Q&A with the Head of Product @ WE.VESTR
Where would we be without our product teams? These sherpas of the road map, champions of the vision, and defenders of the process are the true heartbeat of any product and are especially important for early-stage ventures.
Between balancing customer feedback and ongoing bugs, as well as spearheading product improvements and launching new features, the product team at WE.VESTR deserves their share of credit for our MVP launching in 18 months.
Benjamin Roeloffs Valk is the Head of Product at WE.VESTR. Whether in technology, software or music — Benjamin has spent his career and his life designing experiences. We sat down with Benjamin to talk about his process, his experience in leading the WE.VESTR product team and a few tips he has for other product teams.
Thanks for chatting with us Benjamin. Let’s start off with a bit of your background. How’d you get into product design?
From when I was a teenager, I was playing around with (web) design and coding in my free time. Years later during my study, I started diving more into design and noticed the shift it had been taking. This inspired me to keep up with the latest technology and trends and to create user-centered digital products.
With a product like WE.VESTR, what does the product development process look like? How do you take things from ideation to design to development?
From my point of view, the most valuable input from ideation to design to development is user feedback and research. The product needs to bring value to the user, so a deep understanding of the user’s pain points and goals is like gold for a product team.
I also feel it’s important that a product team works closely with the development team. We create our requirements with input from the user research, which then leads to wireframes and prototypes. We then test internally and externally, gather feedback and then ideate further on it. Finally, we bring the design to the final stage and discuss implementation together with the tech team.
The process is long, but it’s cyclical. I often find that when we start to build a feature off of initial user input, the future updates to that feature end up feeling like a conversation with our customer. I really like that part of the process.
Is there a secret to designing for user experience?
Well, beyond UX I think it’s important to remember that we’re designers — so rule number one is to be creative and free yourself of restrictions. You don’t need to reinvent the wheel each time, but don’t let yourself be locked into reuse either — there is always a chance that something new is available.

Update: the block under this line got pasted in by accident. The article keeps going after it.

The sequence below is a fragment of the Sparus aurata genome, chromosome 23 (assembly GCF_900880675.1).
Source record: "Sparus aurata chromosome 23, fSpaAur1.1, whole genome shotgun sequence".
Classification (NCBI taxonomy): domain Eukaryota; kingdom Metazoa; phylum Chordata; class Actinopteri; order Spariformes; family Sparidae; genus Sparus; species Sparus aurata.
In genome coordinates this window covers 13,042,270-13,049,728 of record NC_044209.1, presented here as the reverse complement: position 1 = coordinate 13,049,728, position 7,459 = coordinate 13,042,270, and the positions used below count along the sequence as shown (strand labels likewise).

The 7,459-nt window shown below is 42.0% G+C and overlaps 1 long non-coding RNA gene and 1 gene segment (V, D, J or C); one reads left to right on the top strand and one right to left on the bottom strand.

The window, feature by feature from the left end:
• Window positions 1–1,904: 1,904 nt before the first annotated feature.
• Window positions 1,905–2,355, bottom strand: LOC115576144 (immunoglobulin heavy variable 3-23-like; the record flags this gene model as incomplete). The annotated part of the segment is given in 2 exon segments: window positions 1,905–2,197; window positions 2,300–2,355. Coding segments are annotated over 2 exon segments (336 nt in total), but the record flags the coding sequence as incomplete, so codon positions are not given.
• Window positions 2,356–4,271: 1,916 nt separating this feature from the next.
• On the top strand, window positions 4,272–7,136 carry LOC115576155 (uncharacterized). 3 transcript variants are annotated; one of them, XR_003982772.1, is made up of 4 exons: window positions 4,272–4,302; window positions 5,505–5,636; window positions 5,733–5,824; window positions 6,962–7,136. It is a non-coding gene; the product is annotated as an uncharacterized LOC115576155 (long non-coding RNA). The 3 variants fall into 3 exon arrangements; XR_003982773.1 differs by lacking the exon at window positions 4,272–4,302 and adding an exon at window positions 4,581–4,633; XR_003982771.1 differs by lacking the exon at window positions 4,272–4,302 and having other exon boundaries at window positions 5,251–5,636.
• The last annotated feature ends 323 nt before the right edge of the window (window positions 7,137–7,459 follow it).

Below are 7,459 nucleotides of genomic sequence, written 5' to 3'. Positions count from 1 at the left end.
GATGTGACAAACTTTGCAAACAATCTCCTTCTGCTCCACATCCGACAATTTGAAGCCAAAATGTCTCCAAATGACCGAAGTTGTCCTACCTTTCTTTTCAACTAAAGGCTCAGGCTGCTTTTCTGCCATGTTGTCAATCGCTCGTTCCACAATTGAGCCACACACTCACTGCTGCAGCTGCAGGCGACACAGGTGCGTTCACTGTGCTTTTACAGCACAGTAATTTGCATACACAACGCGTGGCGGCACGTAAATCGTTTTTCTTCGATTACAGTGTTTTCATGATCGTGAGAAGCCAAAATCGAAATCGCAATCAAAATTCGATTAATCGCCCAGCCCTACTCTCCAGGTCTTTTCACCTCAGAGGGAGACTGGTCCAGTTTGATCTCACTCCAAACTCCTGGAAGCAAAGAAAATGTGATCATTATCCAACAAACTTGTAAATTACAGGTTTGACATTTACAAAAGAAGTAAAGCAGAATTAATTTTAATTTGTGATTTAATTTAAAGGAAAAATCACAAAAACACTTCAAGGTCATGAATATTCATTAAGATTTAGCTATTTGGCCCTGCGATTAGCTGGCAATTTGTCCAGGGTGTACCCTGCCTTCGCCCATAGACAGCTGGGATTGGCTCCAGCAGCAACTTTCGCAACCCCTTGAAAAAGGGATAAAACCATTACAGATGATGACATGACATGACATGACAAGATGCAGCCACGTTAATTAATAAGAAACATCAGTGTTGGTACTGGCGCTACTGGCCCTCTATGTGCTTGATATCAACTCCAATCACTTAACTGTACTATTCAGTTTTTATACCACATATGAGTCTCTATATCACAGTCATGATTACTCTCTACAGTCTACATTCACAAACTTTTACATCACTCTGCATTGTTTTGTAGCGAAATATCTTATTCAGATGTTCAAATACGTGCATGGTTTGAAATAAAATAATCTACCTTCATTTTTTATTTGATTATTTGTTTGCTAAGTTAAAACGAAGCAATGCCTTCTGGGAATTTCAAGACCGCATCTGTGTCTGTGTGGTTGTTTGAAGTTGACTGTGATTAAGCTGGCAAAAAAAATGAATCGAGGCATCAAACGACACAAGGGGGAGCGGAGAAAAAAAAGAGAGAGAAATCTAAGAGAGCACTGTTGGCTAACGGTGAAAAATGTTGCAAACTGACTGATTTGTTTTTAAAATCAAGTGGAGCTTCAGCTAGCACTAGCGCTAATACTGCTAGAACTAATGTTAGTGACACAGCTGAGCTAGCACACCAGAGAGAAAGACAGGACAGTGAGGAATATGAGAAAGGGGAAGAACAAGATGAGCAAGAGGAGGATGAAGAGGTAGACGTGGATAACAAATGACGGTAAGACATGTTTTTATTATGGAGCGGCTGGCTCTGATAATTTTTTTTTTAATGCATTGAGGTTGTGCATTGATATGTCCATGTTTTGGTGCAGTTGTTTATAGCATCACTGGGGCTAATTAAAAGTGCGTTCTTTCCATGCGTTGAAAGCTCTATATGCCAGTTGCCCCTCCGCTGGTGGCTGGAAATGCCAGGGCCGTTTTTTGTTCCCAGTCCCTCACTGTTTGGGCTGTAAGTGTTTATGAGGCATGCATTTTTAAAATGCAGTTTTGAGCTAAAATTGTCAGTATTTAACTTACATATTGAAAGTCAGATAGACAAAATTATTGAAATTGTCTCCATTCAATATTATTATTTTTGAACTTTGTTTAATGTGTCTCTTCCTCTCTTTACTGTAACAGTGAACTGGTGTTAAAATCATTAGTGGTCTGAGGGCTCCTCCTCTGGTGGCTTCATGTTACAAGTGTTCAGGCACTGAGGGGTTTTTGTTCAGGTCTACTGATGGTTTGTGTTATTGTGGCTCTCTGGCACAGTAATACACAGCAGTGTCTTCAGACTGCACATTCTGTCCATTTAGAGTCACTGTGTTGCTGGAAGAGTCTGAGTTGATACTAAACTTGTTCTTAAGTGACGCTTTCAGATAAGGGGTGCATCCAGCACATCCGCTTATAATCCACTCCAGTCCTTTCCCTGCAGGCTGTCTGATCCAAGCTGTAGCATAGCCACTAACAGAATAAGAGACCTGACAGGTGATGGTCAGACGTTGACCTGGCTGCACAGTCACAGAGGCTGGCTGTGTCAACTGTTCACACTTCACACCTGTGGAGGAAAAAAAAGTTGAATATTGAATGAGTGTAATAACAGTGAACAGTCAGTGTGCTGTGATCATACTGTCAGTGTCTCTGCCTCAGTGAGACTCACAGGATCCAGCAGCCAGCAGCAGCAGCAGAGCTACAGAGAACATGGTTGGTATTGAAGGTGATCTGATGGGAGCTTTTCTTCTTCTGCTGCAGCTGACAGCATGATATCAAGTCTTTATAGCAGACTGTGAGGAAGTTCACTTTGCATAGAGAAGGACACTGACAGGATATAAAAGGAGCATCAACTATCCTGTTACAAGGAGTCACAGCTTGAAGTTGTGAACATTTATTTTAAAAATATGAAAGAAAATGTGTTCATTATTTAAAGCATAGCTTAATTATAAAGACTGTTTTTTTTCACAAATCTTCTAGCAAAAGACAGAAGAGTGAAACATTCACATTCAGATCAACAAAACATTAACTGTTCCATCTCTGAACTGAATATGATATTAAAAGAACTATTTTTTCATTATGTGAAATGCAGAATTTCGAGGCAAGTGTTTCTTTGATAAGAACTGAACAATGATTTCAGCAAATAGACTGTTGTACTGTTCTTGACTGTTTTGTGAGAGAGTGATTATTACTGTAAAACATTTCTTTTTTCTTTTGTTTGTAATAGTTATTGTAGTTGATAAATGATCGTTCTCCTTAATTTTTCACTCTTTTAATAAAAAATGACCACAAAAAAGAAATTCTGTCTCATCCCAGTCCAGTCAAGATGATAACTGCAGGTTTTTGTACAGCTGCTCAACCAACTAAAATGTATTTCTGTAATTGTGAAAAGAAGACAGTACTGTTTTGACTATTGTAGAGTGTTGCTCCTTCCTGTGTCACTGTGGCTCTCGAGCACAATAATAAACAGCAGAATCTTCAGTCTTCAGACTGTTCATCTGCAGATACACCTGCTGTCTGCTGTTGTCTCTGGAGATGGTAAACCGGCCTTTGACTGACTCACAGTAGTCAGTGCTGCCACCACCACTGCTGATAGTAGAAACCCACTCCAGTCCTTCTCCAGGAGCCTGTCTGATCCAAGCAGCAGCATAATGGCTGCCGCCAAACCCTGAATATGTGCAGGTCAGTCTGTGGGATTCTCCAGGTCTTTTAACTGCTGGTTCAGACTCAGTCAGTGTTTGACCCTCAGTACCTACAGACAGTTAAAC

UX is challenging and always evolving so it’s difficult to identify one secret to it. I’d say trust the research and learn how to integrate input with your instinct. You can be creative and innovative while also being a student of the user.
Do you have any advice for product teams in the FinTech space, or otherwise?
Most of the best UX comes from designers who ask a ton of questions. I constantly find myself asking why certain products and experiences are the way that they are. Curiosity is a great way to find your next idea.
Okay last one — what’s this we hear of your history in building music events?
From when I was too young to enter a club, my friends and I started to host parties in The Hague. Eventually this grew to multiple parties a year, with even weekly parties during the summer and ultimately a full festival. Even now, more than a decade later, we occasionally host parties and events. I’ve always enjoyed music events as a way to put my creativity to work…outside of work.
When COVID hit in 2020, we started hosting virtual music experiences and called them “The Cloud Rave”. Soon enough, we started live streaming shows from different cities and countries around the world. It ended up really taking off when brands started to get involved like Budweiser.
Different than most other livestreams during that time, we were ‘live’ without a pre-recorded video. So, it could be a bit stressful. I remember we streamed from a location in Tel Aviv but were not able to travel there because of the pandemic. I ended up setting all the gear up through a Zoom call from Amsterdam! We took over the laptop in Tel Aviv from our couch in Amsterdam.
Funny, it really is an example of the life of a product designer. We use the tools that are available to achieve the vision and to deliver the experience.